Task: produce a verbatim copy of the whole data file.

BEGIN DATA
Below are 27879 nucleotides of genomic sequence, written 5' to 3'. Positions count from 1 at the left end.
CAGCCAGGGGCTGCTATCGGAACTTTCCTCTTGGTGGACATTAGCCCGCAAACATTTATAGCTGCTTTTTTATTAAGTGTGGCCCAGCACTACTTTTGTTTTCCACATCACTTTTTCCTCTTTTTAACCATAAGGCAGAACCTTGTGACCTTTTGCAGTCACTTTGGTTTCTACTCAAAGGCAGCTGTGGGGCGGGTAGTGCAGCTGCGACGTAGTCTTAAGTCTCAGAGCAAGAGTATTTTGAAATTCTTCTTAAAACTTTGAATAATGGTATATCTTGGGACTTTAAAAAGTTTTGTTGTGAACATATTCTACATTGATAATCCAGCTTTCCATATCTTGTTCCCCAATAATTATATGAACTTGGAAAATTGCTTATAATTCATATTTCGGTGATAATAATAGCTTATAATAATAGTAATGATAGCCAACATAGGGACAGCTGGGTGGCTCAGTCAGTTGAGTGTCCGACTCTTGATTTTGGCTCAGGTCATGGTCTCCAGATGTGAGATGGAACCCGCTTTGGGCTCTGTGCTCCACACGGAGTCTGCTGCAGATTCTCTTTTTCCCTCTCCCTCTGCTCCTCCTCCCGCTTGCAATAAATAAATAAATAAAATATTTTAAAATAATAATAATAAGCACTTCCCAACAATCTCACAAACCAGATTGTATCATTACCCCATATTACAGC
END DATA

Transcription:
Below are 27879 nucleotides of genomic sequence, written 5' to 3'. Positions count from 1 at the left end.
CAGCCAGGGGCTGCTATCGGAACTTTCCTCTTGGTGGACATTAGCCCGCAAACATTTATAGCTGCTTTTTTATTAAGTGTGGCCCAGCACTACTTTTGTTTTCCACATCACTTTTTCCTCTTTTTAACCATAAGGCAGAACCTTGTGACCTTTTGCAGTCACTTTGGTTTCTACTCAAAGGCAGCTGTGGGGCGGGTAGTGCAGCTGCGACGTAGTCTTAAGTCTCAGAGCAAGAGTATTTTGAAATTCTTCTTAAAACTTTGAATAATGGTATATCTTGGGACTTTAAAAAGTTTTGTTGTGAACATATTCTACATTGATAATCCAGCTTTCCATATCTTGTTCCCCAATAATTATATGAACTTGGAAAATTGCTTATAATTCATATTTCGGTGATAATAATAGCTTATAATAATAGTAATGATAGCCAACATAGGGACAGCTGGGTGGCTCAGTCAGTTGAGTGTCCGACTCTTGATTTTGGCTCAGGTCATGGTCTCCAGATGTGAGATGGAACCCGCTTTGGGCTCTGTGCTCCACACGGAGTCTGCTGCAGATTCTCTTTTTCCCTCTCCCTCTGCTCCTCCTCCCGCTTGCAATAAATAAATAAATAAAATATTTTAAAATAATAATAATAAGCACTTCCCAACAATCTCACAAACCAGATTGTATCATTACCCCATATTACAGC